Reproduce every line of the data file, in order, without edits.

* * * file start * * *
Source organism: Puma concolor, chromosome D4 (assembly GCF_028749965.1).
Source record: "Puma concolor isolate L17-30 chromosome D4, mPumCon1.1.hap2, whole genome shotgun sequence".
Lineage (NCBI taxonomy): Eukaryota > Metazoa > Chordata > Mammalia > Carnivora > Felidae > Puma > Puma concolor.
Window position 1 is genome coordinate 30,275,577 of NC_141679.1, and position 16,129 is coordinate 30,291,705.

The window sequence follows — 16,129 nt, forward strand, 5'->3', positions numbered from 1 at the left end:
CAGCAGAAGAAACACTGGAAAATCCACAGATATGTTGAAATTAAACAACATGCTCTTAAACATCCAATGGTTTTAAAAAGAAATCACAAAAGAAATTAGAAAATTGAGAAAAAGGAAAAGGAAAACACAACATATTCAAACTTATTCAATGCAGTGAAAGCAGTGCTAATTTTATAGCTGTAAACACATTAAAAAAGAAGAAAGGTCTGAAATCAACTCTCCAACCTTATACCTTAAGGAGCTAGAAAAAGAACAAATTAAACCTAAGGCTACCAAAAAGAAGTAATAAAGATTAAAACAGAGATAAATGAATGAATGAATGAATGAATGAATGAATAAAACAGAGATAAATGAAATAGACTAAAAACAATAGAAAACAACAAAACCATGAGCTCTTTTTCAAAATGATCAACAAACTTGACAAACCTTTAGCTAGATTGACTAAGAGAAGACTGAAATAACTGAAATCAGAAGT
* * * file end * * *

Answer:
Source organism: Puma concolor, chromosome D4 (assembly GCF_028749965.1).
Source record: "Puma concolor isolate L17-30 chromosome D4, mPumCon1.1.hap2, whole genome shotgun sequence".
Lineage (NCBI taxonomy): Eukaryota > Metazoa > Chordata > Mammalia > Carnivora > Felidae > Puma > Puma concolor.
Window position 1 is genome coordinate 30,275,577 of NC_141679.1, and position 16,129 is coordinate 30,291,705.

The window sequence follows — 16,129 nt, forward strand, 5'->3', positions numbered from 1 at the left end:
CAGCAGAAGAAACACTGGAAAATCCACAGATATGTTGAAATTAAACAACATGCTCTTAAACATCCAATGGTTTTAAAAAGAAATCACAAAAGAAATTAGAAAATTGAGAAAAAGGAAAAGGAAAACACAACATATTCAAACTTATTCAATGCAGTGAAAGCAGTGCTAATTTTATAGCTGTAAACACATTAAAAAAGAAGAAAGGTCTGAAATCAACTCTCCAACCTTATACCTTAAGGAGCTAGAAAAAGAACAAATTAAACCTAAGGCTACCAAAAAGAAGTAATAAAGATTAAAACAGAGATAAATGAATGAATGAATGAATGAATGAATGAATAAAACAGAGATAAATGAAATAGACTAAAAACAATAGAAAACAACAAAACCATGAGCTCTTTTTCAAAATGATCAACAAACTTGACAAACCTTTAGCTAGATTGACTAAGAGAAGACTGAAATAACTGAAATCAGAAGT